Nir Eyal is Associate Professor of Global Health and Social Medicine in the Center for Bioethics at Harvard Medical School and at the Department of Global Health and Population at the Harvard T.H. Chan School of Public Health. He is co-editor of the Oxford University Press series Population-Level Bioethics, and (among other things) chairs the Committee on Philosophy and Medicine of the American Philosophical Association. Eyal’s writings fall primarily in clinical, research, and population-level bioethics. He wrote on ethical questions surrounding HIV research, health worker shortages, healthcare rationing in resource-poor settings, informed consent, personal responsibility for health, fair risk distribution, and accrediting corporations for improving global health. Beyond bioethics, he researches egalitarian theory and consequentialism. Eyal also serves as the faculty advisor of Harvard College Effective Altruism.
HEA: How do we define ‘effectiveness’? What is the relationship between ‘effectiveness’ and ‘fairness’ and how do we balance these two considerations?
Eyal: In my view, fairness matters, and it matters independently of effectiveness understood as maximizing utility. I am a philosophical egalitarian. An egalitarian means someone who cares at least some for equality. For example if we can improve the utility or the health of people who are worse off, say with very bad lifetime health or income, and improve by the same amount the utility or the health of people who are very healthy or wealthy, in my view helping those who are worse off is preferable. One reason is simply that they are worse off. Some effective altruists don’t share my position, but for our purposes this disagreement is not very important, for two reasons. One is that money and other fungible resources have decreasing marginal value, so a poor person typically benefits more from an extra dollar than Bill Gates does. Another reason why there often is agreement between utilitarians who don’t value equality intrinsically and people like me who do is that the most effective things one could do to improve wellbeing happen to address the problems of some of the world’s poorest populations. As Toby Ord emphasizes, a band of interventions such as child vaccinations and mosquito nets have cost effectiveness that far surpasses that of most other interventions currently promoted, by an order of one thousand or more. Even if you give some independent weight to equality, surely you are not going to give it the kind of weight that could override that kind of advantage in cost effectiveness. So in practice we can work very well together.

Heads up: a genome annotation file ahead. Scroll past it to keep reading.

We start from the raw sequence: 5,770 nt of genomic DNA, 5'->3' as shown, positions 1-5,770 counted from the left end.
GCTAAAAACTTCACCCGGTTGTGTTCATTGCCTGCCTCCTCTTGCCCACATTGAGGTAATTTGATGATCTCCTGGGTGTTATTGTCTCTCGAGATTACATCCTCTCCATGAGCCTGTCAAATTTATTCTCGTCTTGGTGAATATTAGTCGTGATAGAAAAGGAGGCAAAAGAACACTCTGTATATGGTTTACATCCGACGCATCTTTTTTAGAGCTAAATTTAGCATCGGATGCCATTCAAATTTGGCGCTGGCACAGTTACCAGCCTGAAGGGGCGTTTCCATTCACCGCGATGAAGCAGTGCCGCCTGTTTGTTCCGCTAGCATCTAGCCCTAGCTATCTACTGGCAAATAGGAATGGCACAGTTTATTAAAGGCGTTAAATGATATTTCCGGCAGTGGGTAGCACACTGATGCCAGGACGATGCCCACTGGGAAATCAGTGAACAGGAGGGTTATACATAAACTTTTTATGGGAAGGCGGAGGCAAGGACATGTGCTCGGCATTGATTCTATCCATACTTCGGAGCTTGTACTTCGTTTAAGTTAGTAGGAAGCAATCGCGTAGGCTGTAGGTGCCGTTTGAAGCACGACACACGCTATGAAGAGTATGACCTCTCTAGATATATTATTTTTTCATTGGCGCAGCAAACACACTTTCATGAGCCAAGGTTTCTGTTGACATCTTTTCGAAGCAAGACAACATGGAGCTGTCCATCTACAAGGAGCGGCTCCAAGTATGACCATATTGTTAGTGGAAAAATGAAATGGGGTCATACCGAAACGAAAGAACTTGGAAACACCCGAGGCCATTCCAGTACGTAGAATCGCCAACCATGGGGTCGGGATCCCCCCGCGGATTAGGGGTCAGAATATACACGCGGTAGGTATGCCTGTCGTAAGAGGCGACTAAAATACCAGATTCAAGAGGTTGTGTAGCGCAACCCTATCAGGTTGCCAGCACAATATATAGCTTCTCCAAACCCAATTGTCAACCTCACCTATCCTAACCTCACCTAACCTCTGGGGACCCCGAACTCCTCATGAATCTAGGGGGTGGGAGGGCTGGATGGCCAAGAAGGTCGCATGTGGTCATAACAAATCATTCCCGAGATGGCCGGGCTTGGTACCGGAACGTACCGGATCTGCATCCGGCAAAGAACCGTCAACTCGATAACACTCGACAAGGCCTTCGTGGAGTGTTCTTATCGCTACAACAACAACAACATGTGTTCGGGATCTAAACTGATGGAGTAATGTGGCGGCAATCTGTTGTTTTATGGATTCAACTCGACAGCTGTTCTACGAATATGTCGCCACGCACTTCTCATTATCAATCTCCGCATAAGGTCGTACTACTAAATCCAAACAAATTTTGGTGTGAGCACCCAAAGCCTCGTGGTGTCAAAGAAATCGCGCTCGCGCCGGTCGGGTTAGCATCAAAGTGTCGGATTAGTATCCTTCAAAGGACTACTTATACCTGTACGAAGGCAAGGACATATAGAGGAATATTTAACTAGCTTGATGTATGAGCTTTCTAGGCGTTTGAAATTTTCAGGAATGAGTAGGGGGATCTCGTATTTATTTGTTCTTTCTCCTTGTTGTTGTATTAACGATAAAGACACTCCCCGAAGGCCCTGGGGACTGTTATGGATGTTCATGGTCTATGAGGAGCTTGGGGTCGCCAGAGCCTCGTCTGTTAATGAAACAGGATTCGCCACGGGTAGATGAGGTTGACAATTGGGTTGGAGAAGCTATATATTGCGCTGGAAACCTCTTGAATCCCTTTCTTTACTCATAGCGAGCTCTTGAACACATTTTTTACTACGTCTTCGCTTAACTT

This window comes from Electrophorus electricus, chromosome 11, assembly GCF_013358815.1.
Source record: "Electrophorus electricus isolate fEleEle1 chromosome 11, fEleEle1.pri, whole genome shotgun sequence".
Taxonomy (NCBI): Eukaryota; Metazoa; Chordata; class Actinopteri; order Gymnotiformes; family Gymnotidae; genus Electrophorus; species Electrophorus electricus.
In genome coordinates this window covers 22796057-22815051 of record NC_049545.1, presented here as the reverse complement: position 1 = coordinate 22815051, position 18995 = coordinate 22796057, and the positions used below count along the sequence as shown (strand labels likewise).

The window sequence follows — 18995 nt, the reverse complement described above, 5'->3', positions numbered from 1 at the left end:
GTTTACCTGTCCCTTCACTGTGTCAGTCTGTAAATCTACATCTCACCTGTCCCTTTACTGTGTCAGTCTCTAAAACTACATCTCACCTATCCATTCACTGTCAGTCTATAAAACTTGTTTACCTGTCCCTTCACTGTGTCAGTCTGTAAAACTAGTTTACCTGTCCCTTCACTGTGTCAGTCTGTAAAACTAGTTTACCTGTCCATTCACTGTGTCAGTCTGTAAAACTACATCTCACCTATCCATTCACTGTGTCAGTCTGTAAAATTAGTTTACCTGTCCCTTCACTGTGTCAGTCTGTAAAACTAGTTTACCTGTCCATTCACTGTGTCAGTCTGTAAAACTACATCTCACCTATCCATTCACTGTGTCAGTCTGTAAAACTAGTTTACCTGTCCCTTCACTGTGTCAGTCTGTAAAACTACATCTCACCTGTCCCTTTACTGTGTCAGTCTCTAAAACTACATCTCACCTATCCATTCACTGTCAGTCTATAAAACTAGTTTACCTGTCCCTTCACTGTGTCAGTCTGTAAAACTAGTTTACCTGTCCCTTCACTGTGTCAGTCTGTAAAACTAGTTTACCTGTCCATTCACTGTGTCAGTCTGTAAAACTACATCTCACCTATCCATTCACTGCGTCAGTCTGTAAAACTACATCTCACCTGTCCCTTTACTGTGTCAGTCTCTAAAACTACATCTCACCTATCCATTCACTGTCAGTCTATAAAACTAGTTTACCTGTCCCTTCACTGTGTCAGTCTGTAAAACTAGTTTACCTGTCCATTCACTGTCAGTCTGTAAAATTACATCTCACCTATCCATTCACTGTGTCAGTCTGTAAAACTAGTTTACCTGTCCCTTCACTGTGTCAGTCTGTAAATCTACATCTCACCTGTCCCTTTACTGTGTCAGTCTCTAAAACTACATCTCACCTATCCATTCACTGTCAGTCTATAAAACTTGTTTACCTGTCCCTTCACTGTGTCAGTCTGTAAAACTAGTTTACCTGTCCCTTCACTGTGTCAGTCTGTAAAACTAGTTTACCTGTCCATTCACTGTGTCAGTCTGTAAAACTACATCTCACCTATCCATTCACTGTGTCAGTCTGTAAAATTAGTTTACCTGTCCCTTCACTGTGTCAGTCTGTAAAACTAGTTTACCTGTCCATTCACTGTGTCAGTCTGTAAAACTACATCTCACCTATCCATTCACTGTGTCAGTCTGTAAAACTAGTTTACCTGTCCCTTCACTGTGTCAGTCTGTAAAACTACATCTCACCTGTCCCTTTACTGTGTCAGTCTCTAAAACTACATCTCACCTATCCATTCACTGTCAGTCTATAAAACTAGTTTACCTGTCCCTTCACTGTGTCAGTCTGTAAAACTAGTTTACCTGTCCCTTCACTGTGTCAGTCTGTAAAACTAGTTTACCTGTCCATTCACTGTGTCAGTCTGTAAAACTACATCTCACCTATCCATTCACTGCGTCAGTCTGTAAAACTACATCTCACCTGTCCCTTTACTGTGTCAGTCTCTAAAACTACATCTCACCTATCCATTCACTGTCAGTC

Another lesson from this. which I don’t think people understand enough, is that you do not need to be a utilitarian in order to be a serious effective altruist. As I said, I’m not a utilitarian. A lot of Harvard philosophers are anti-consequentialist; they think that there are some methods for promoting good consequences that remain wrong. For example, to promote good causes by torturing innocents or by lying to people can remain wrong. But they can all be effective altruists because the “band” of interventions we just talked about are of the sort that any sane person would promote when there no gross violation is demanded. It’s very rare for promoting these causes to require gross violations of individual rights or to be grossly opposed to equality. In short, every reasonable person could be and should be an effective altruist. Even if you give some weight to non-consequentialist considerations, it’s rare to find an ethicist who would just leave on the sidewalk a check for a thousand times more impact, in the name of avoiding a minor transgression or accomplishing any improvement in equality.
HEA: How do we determine utility in dimensions beyond mortality or quality of living? For example how do we quantify the value of saving a child’s life versus making a blind person see again? Is valuation subjective in the sense that we care more about causes that we are connected to through experience?
Eyal: Health economists and epidemiologists already have techniques to try to assess overall impact. They are already in the business of comparing the prevention of mortality and that of blindness, for example. These techniques sometimes involve surveying a large population regarding which of two health states they would prefer, say a small likelihood of dying and a high likelihood of a certain degree of blindness, and then doing careful epidemiological work to glean a general lesson about the weights that should be assigned to the different states. There are many problems with the prevailing techniques for doing that. Experts are working on improving these techniques, but the bottom line is that we are already [ assigning weights to different health states ], so effective altruists could potentially use existing strategies or hone them.